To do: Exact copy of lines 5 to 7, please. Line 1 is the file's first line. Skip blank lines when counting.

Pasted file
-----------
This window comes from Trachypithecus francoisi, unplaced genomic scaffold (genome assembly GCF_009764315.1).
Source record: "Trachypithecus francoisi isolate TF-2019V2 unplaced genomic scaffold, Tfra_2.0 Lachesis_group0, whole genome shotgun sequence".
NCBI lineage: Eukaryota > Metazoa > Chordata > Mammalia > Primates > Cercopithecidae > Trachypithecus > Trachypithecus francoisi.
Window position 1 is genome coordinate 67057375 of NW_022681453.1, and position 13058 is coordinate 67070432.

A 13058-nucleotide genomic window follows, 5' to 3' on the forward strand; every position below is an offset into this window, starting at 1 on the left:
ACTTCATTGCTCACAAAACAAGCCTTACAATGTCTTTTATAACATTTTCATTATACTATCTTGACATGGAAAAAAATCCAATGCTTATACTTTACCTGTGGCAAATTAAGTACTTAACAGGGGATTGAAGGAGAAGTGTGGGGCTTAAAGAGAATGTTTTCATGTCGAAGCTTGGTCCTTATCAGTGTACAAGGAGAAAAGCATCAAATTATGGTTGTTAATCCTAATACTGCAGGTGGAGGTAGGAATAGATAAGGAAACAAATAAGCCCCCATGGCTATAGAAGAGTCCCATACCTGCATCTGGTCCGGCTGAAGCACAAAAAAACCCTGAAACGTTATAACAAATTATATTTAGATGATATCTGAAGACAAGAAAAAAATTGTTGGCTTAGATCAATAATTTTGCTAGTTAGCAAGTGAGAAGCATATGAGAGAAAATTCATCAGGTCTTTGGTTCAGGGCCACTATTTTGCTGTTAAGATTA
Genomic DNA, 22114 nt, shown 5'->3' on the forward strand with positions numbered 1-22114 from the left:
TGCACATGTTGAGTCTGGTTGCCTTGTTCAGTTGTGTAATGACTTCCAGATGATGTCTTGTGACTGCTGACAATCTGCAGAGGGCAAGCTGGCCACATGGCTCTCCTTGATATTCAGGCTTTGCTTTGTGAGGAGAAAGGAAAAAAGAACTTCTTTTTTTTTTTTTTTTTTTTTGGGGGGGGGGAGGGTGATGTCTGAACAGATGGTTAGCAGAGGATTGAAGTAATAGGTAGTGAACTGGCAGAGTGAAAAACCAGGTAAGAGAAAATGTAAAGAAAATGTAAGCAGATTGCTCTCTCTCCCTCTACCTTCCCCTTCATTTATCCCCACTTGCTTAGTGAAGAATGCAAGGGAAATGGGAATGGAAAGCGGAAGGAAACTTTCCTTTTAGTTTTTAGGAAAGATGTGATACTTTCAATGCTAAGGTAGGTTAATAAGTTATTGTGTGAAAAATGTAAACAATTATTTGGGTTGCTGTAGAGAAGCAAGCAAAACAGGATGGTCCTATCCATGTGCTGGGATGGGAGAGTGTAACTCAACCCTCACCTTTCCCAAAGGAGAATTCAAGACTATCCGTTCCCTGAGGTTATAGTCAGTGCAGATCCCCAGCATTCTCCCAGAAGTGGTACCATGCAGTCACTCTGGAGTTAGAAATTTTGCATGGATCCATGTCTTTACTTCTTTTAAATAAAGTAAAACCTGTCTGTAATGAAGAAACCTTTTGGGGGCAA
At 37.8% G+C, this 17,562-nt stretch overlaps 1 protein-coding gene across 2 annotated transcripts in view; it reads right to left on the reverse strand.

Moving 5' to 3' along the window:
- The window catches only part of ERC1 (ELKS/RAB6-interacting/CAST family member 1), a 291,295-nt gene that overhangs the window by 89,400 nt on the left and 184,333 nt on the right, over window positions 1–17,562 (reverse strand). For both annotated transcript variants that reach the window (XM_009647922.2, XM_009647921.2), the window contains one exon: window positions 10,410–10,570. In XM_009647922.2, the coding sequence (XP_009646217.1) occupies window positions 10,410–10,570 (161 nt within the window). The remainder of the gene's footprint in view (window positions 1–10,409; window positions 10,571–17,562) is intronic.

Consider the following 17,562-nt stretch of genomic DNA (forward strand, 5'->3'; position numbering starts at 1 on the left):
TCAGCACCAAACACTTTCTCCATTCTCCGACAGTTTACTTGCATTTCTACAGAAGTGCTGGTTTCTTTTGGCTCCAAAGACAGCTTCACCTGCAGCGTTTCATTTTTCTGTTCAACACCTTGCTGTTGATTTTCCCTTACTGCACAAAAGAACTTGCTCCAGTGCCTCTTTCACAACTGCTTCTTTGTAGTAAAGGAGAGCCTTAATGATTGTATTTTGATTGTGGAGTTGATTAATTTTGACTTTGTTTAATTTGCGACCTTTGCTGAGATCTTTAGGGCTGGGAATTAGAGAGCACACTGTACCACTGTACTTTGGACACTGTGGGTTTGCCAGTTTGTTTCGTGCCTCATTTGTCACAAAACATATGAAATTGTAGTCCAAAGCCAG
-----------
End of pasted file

A 13058-nucleotide genomic window follows, 5' to 3' on the forward strand; every position below is an offset into this window, starting at 1 on the left:
ACTTCATTGCTCACAAAACAAGCCTTACAATGTCTTTTATAACATTTTCATTATACTATCTTGACATGGAAAAAAATCCAATGCTTATACTTTACCTGTGGCAAATTAAGTACTTAACAGGGGATTGAAGGAGAAGTGTGGGGCTTAAAGAGAATGTTTTCATGTCGAAGCTTGGTCCTTATCAGTGTACAAGGAGAAAAGCATCAAATTATGGTTGTTAATCCTAATACTGCAGGTGGAGGTAGGAATAGATAAGGAAACAAATAAGCCCCCATGGCTATAGAAGAGTCCCATACCTGCATCTGGTCCGGCTGAAGCACAAAAAAACCCTGAAACGTTATAACAAATTATATTTAGATGATATCTGAAGACAAGAAAAAAATTGTTGGCTTAGATCAATAATTTTGCTAGTTAGCAAGTGAGAAGCATATGAGAGAAAATTCATCAGGTCTTTGGTTCAGGGCCACTATTTTGCTGTTAAGATTA
Genomic DNA, 22114 nt, shown 5'->3' on the forward strand with positions numbered 1-22114 from the left: